British descendants of Jewish family who fled to Kenya to escape the Nazis are reunited with valuable painting they thought was lost forever

The Ferry by Jan van Goyen
The Ferry, painted by Dutch landscape artist Jan van Goyen (17th century, oil on canvas).

A 17th century oil painting by the Dutch artist Jan van Goyen which was stolen by the Nazis from its owners who had fled from Czechoslovakia to Kenya has been returned to the heirs of its rightful owner.

Until recently, ‘The Ferry’, a 1625 painting (alternatively known as The Harbour and Ferry with cattle, arriving in a Dutch village with a church and houses, and expecting passengers) was hanging on the walls of the National Gallery in Prague. But after being confiscated by the Nazis in 1943, the descendants of Erwin Langweil were reunited with the painting last month at the offices of Christie’s auction house in London where it is being offered for sale in its Old Masters Evening Sale on Thursday with an estimated price of £300,000.

As the Nazis overran Prague in April 1939, like so many Jewish families fleeing the Gestapo, Erwin was forced to leave behind some of his most treasured possessions, including this rare and valuable oil painting.

Leaving Czechoslovakia with the bare minimum, the family fled to Mombasa in Kenya, where Erwin had business in the sugar plantation industry.

Erwin had two surviving children. Lena Lowi settled in the Hertfordshire town of Hitchin, while her brother Fritz relocated to Ontario in Canada where he died childless in 2001. Therefore the rightful heirs when the case began were Lena’s sons (Lena died in 2005), George and Peter (or Petr) Lowi. Peter has since died, so the heirs are now his son Andy Lowi and his sister Carolyn McGarry, along with George Lowi.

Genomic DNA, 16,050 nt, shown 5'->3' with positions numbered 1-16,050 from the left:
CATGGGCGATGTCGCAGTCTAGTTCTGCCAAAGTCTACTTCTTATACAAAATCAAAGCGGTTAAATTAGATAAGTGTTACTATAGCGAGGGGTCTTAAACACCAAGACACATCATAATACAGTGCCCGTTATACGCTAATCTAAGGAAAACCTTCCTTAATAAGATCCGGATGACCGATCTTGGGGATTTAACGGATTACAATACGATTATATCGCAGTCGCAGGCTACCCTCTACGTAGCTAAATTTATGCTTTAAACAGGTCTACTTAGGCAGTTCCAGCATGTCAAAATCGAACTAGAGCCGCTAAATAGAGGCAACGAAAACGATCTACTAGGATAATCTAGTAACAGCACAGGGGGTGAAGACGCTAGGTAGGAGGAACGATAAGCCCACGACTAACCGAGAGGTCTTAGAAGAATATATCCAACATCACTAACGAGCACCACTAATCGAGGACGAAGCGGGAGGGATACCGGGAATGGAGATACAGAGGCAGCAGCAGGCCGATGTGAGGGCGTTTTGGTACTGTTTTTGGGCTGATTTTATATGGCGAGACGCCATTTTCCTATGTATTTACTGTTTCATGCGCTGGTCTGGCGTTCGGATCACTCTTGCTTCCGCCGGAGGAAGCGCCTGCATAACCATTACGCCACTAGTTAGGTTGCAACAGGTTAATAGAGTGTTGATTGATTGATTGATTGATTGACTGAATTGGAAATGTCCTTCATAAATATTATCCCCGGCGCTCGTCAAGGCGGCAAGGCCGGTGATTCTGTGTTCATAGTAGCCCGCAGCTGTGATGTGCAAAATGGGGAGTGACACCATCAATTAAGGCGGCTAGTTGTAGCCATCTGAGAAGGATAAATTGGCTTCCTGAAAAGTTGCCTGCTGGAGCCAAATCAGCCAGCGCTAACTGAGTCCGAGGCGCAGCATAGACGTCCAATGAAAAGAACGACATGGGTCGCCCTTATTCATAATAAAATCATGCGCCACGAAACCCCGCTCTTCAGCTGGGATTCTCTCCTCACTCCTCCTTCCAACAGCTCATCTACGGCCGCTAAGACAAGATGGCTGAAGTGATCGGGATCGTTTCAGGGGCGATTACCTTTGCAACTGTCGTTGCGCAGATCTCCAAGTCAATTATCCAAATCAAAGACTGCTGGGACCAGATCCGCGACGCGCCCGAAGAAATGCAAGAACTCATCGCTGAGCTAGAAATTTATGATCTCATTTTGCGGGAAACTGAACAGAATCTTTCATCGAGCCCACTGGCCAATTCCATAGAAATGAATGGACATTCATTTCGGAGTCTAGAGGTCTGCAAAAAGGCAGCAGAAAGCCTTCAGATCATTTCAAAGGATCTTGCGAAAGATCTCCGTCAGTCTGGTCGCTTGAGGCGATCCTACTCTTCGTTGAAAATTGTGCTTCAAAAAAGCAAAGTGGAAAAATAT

Langweil’s great grandson Andy, who lives in Bedfordshire, said: “My initial reaction was it has got to be a hoax, or there would be a catch, but we soon realised it wasn’t.

“We knew that there was the possibility there would be something out there, but we didn’t know where it was. Nobody ever thought in a million years that anyone would ever be able to get that back or do anything about it,” he added.

Its restitution follows a complex claim, informed by detective and legal work by historians, provenance researchers and lawyers across multiple jurisdictions. It was carried out by a Toronto based Mondex Corporation which works to recover fine art and other property stolen by the Nazis.

Mondex works for a fee or commission calculated on a percentage to recover fine art and other assets looted during the Second World War.

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